It is an object of the present invention to provide a MOS transistor device which is compatible with a conventional Complementary MOS (CMOS) process which has an electrically adjustable threshold set by injecting current into the drain junction (thereby changing the charge on an insulated gate), and adjusted by an external analog voltage applied to a control terminal.
It is another object of the present invention to provide an adjustable MOS transistor device which utilizes the same insulating layer structure and the same polycrystalline silicon layer structure as that required to fabricate transistor devices using a conventional CMOS fabrication process.
It is a further object of this invention to provide an adjustable MOS transistor device which has a stable insulated conductor layer that maintains charge stored on the conductor layer over the useful life of a given application.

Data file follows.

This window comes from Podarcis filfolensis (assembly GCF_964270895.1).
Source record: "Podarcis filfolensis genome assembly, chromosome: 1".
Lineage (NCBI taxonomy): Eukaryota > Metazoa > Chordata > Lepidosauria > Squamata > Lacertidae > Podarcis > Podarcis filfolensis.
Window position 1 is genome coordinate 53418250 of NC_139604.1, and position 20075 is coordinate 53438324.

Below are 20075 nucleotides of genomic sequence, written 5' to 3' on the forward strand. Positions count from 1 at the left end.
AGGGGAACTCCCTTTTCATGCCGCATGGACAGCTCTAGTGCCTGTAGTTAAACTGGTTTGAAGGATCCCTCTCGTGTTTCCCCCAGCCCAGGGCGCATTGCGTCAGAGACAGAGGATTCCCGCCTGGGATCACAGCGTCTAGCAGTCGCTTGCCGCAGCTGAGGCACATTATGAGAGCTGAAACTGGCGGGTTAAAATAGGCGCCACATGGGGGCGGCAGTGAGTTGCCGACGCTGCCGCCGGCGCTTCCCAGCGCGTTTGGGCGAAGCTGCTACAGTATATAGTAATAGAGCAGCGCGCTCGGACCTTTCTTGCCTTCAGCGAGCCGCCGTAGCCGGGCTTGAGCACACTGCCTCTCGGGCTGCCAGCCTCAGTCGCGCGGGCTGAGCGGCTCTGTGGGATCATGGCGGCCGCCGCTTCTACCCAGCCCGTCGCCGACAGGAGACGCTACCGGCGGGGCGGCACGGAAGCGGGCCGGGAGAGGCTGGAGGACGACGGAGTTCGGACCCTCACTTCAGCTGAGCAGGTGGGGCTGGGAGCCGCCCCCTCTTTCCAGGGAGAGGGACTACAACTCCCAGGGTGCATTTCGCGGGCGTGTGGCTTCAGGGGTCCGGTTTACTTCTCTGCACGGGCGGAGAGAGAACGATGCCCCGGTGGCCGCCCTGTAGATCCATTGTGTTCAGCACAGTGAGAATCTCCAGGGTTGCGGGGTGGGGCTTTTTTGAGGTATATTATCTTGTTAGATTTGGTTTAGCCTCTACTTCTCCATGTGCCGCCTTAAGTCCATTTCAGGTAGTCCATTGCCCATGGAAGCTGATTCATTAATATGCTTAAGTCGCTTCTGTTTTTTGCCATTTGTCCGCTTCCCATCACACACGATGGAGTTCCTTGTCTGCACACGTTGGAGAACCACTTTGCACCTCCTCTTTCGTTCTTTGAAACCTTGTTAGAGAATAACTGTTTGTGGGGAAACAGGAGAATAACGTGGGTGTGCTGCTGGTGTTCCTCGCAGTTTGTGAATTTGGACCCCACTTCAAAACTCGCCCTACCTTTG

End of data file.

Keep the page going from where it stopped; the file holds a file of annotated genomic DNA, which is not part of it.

According to the present invention, an adjustable MOS analog transistor device is provided. This invention comprises a source junction and a drain junction each having conductor connections. An insulated gate region spanning across the source and drain junctions is provided but has no conductor connection. This gate region extends beyond the source and drain junctions to a control junction having a conductor connection. This control junction, like the source and drain junctions, is capacitively coupled to the insulated gate. The insulated gate maintains a charge level over the useful life of the device. This charge level, in conjunction with the voltage level on the control junction, determines the threshold characteristics of the device. A user can increase the charge level on the insulated gate by injecting current into the drain junction, a small portion of which charges the insulated gate to a different voltage potential. Since the gate is insulated, the charge remains at a constant level indefinitely, with the voltage on the control junction controlling the transistor channel characteristics as is the case with conventional CMOS circuits. However, the user may change the threshold characteristics of the device of the present invention by injecting current into the drain junction at predetermined drain junction and control terminal voltage potentials, which increases the charge on the insulated gate region. Once the user sets the charge level of the insulated gate, the charge level remains constant, and the device appears to be functionally equivalent to a conventional MOS device with the exception of a threshold voltage that varies according to the charge level of the insulated gate selected by the user.